- Nestle has GPS mapped 75% of its 120,000 cocoa farms
- Ensuring none are located in protected forests
- They have distributed 560,000 native trees to create diversity in cocoa farms
- 85,000 farmers participated in training
Jump in and take a look at this article to learn more about the steps Nestle are taking to improve practices within their supply chain.
As a huge multi-national corporation working with some 120,000 farms in Cote d'Ivore and Ghana, it is understandable that any work to quantify their progress is a huge challenge. The impact story so far focuses around mapping the farms to ensure they aren't in protected forrest, distributing native tree seedlings to integrate into the growing systems and working on behaviour change programs with farmers.
This align's to Nestles 2050 Net-zero pledge to be carbon neutral.
Nestlé has mapped over 75% of the 120,000 cocoa farms it sources from in Côte d'Ivoire and Ghana. The boundaries of the plantations have been identified with Global Positioning System (GPS) trackers, ensuring that none of them are located in protected forests. By October this year, all remaining farms will be mapped in the two countries.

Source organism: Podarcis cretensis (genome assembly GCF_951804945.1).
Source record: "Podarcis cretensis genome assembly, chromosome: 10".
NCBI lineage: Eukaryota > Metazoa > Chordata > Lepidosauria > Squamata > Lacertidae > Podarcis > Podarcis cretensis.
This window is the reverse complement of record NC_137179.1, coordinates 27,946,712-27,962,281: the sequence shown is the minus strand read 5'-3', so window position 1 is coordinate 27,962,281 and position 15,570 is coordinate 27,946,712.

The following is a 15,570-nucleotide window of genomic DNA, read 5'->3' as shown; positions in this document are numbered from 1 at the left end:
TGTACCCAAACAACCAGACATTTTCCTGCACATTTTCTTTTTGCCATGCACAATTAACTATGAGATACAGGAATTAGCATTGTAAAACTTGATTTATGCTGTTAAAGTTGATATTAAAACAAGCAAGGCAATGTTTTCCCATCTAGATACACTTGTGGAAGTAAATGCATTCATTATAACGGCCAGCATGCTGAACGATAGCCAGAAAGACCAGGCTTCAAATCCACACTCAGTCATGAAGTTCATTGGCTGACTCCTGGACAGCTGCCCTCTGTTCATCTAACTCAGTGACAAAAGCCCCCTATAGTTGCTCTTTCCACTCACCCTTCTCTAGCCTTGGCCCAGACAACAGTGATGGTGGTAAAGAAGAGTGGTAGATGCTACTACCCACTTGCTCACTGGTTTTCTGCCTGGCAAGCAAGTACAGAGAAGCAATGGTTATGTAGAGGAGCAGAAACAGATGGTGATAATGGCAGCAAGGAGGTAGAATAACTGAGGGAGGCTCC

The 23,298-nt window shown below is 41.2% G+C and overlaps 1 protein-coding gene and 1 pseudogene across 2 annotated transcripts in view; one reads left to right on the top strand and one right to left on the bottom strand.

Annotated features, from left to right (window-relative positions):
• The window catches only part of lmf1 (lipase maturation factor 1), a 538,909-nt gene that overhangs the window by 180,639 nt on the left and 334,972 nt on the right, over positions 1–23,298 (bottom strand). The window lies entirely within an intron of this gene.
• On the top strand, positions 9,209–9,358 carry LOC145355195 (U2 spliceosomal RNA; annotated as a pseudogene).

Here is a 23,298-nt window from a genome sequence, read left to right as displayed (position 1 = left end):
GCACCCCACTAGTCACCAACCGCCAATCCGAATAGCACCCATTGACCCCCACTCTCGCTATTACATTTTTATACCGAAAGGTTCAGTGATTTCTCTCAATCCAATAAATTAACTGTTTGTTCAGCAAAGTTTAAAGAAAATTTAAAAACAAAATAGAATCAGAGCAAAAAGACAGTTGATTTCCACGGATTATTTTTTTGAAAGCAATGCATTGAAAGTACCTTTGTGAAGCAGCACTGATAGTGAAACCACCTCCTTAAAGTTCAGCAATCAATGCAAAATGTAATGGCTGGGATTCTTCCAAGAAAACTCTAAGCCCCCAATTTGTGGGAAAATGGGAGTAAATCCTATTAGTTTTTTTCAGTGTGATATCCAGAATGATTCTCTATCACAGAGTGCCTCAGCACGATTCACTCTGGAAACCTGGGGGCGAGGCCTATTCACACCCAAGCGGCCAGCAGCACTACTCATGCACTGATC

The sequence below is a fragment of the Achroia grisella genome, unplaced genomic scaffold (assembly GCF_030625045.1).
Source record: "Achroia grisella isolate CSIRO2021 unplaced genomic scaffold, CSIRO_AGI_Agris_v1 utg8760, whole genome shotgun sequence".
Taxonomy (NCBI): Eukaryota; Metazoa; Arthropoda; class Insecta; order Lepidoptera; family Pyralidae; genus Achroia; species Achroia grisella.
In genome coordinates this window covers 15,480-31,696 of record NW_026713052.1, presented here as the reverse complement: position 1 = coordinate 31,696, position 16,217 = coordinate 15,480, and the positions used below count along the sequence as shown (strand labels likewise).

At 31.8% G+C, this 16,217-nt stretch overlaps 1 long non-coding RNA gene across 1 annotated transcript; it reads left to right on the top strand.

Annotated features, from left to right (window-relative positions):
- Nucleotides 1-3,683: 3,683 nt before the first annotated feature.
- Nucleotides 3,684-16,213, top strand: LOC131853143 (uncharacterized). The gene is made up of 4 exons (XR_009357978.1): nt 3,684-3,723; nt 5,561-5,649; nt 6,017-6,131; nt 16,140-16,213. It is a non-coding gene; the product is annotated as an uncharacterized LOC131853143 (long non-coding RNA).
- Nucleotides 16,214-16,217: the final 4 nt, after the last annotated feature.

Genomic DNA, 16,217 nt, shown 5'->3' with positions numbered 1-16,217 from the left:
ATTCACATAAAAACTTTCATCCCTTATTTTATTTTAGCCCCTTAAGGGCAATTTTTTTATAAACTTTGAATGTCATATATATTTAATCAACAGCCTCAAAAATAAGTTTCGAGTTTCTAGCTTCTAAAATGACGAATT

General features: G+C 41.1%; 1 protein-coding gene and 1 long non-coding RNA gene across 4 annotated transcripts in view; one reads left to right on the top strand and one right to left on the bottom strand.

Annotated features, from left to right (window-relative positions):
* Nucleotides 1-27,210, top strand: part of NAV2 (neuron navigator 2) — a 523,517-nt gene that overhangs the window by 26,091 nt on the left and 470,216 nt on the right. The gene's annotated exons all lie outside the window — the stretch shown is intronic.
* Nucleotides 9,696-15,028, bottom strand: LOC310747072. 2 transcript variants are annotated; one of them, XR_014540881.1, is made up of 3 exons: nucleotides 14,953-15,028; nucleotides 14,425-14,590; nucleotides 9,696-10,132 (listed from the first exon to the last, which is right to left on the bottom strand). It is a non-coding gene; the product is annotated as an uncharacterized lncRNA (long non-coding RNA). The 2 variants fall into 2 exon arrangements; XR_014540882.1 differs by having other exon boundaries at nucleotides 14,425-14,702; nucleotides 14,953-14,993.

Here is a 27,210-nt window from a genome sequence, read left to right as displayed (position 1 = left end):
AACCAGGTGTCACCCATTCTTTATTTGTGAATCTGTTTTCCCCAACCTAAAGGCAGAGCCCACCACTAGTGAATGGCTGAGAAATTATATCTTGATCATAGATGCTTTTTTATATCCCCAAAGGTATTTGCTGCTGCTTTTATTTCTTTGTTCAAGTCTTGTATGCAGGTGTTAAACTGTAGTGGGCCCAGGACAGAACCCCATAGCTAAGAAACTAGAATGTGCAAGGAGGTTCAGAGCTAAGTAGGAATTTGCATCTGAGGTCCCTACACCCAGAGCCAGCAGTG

Nestlé has scaled up the number of native forest and fruit trees it has distributed in Côte d’Ivoire and Ghana, from 32,000 in 2018 to now reach a total of more than 560,000. These cast shade on cocoa trees making farms more climate-resilient, while the fruit trees provide additional income for cocoa farmers.
The company has also kicked off two agroforestry projects, working closely with communities to maximize shade tree density on farms to help improve yields. Nestlé has continued to train farmers on good agricultural practices and forest protection. Over 85,000 farmers participated in the training program in 2019.
To reduce pressure on forests and help improve family health, Nestlé has distributed over 800 more efficient and less polluting cookstoves. The company has contributed to financial support through the creation of village savings and loan associations for over 9,400 people in Côte d'Ivoire and Ghana. They can take loans when needed, for example, to finance small business opportunities, with funds returned at the end of the year.